2. But there is more danger here than in the war against scepticism, lest we yield too much to the demands of that charity which exists only so long as an opponent is content to hold his own opinions in abeyance. Many virtually say to all who differ from them, "Be silent on every point of separation, never raise your voice against what you deem to be evils, lest you offend us, and then we will meet you." This is no charity at all. The true language of charity is, "Hold your own opinions firmly; I may not be able to accept them, but I will believe your sincerity. I claim only the like liberty as my right; I will wear no trammels, and I will impose none; so long as we rejoice in a common salvation, march under a common banner, whatever be our other differences we will love as brethren." Truth is not ours to trifle with; to keep it hidden lest some friend might be "offended with something in its appearance. This indeed is to be overcome with evil. By faithfulness and all carefulness in relation to the scruples of our brethren; by firmness blended with gentleness, we shall best approve our own Christianity, and advance the interests of truth.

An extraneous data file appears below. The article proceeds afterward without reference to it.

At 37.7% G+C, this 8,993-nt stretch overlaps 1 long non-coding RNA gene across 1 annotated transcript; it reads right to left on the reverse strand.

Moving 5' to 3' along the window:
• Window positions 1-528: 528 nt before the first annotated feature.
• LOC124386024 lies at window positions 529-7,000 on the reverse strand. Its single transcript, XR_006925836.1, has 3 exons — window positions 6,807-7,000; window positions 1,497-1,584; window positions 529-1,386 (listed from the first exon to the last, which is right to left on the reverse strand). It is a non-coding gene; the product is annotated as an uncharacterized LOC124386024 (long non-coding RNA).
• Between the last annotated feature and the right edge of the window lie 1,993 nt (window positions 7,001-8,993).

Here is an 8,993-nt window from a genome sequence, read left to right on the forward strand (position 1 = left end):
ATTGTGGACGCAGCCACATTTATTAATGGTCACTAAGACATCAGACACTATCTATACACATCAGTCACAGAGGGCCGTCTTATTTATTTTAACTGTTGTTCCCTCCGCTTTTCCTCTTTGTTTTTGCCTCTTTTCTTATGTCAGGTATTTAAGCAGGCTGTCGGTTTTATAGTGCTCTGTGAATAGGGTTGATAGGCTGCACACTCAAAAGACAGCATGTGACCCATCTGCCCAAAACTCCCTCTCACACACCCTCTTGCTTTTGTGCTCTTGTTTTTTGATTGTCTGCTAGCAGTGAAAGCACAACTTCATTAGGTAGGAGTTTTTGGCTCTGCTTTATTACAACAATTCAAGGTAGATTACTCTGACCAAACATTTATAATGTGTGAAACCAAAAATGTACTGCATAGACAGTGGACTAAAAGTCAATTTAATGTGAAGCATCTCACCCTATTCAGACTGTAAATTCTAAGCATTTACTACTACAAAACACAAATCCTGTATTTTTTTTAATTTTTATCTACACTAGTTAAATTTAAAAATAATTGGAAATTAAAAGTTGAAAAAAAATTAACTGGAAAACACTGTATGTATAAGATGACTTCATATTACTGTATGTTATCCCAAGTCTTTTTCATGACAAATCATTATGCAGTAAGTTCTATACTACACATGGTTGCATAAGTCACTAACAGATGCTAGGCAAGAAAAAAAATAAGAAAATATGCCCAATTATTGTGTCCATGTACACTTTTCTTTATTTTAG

III. PERSONAL ADVERSARIES. Let a man take an earnest, upright, straightforward course, and he may expect to have some foes. Envy will raise up some who grudge him every honour. Differences of opinion too often degenerate into personal antagonisms, and there are, besides, these offences which, in our imperfect state, always will arise. It is very important that in them all the Christian should indicate that the spirit dwelling in him is other than that which has its place in the world. On the world's theory retaliation is justifiable. But to the Christian it stands condemned by the precepts and the example of his Lord. We who have had so much forgiven, must ourselves forgive. We must conquer hatred by a display of that charity that is not easily provoked, and which thinketh no evil. Be it ours then to overcome evil with good. There are two aspects in which we may ever regard human characters and deeds. The one is uncharitable; the other kind. The one presents every feature of another's character in the worst light; the other labours to discover the good.

(J. G. Rogers, B.A.)

I. THE COMMAND TO HOLD OUT. "Be not overcome of evil."